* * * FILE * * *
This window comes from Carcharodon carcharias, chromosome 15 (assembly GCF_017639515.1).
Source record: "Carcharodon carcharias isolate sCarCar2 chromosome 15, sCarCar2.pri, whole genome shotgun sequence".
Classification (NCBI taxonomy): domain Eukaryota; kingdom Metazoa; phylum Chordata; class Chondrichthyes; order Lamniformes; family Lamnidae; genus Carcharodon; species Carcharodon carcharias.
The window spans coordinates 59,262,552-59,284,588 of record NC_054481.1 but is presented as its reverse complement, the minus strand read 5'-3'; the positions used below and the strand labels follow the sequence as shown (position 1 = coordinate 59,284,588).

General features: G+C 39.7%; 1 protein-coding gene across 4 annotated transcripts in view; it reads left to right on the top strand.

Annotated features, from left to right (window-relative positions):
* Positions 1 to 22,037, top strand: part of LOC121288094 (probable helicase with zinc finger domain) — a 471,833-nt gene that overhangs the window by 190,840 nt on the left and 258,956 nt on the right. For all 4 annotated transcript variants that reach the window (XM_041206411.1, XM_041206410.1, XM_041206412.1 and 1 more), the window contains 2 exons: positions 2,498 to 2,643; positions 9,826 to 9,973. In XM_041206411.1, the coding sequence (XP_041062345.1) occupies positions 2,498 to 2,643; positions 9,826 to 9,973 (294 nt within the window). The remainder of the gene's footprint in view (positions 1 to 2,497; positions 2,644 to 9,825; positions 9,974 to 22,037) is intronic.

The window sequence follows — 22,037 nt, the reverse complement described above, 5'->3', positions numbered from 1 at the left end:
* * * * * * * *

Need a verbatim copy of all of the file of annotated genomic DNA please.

This window comes from Carcharodon carcharias, chromosome 15 (assembly GCF_017639515.1).
Source record: "Carcharodon carcharias isolate sCarCar2 chromosome 15, sCarCar2.pri, whole genome shotgun sequence".
Classification (NCBI taxonomy): domain Eukaryota; kingdom Metazoa; phylum Chordata; class Chondrichthyes; order Lamniformes; family Lamnidae; genus Carcharodon; species Carcharodon carcharias.
The window spans coordinates 59,262,552-59,284,588 of record NC_054481.1 but is presented as its reverse complement, the minus strand read 5'-3'; the positions used below and the strand labels follow the sequence as shown (position 1 = coordinate 59,284,588).

General features: G+C 39.7%; 1 protein-coding gene across 4 annotated transcripts in view; it reads left to right on the top strand.

Annotated features, from left to right (window-relative positions):
* Positions 1 to 22,037, top strand: part of LOC121288094 (probable helicase with zinc finger domain) — a 471,833-nt gene that overhangs the window by 190,840 nt on the left and 258,956 nt on the right. For all 4 annotated transcript variants that reach the window (XM_041206411.1, XM_041206410.1, XM_041206412.1 and 1 more), the window contains 2 exons: positions 2,498 to 2,643; positions 9,826 to 9,973. In XM_041206411.1, the coding sequence (XP_041062345.1) occupies positions 2,498 to 2,643; positions 9,826 to 9,973 (294 nt within the window). The remainder of the gene's footprint in view (positions 1 to 2,497; positions 2,644 to 9,825; positions 9,974 to 22,037) is intronic.

The window sequence follows — 22,037 nt, the reverse complement described above, 5'->3', positions numbered from 1 at the left end: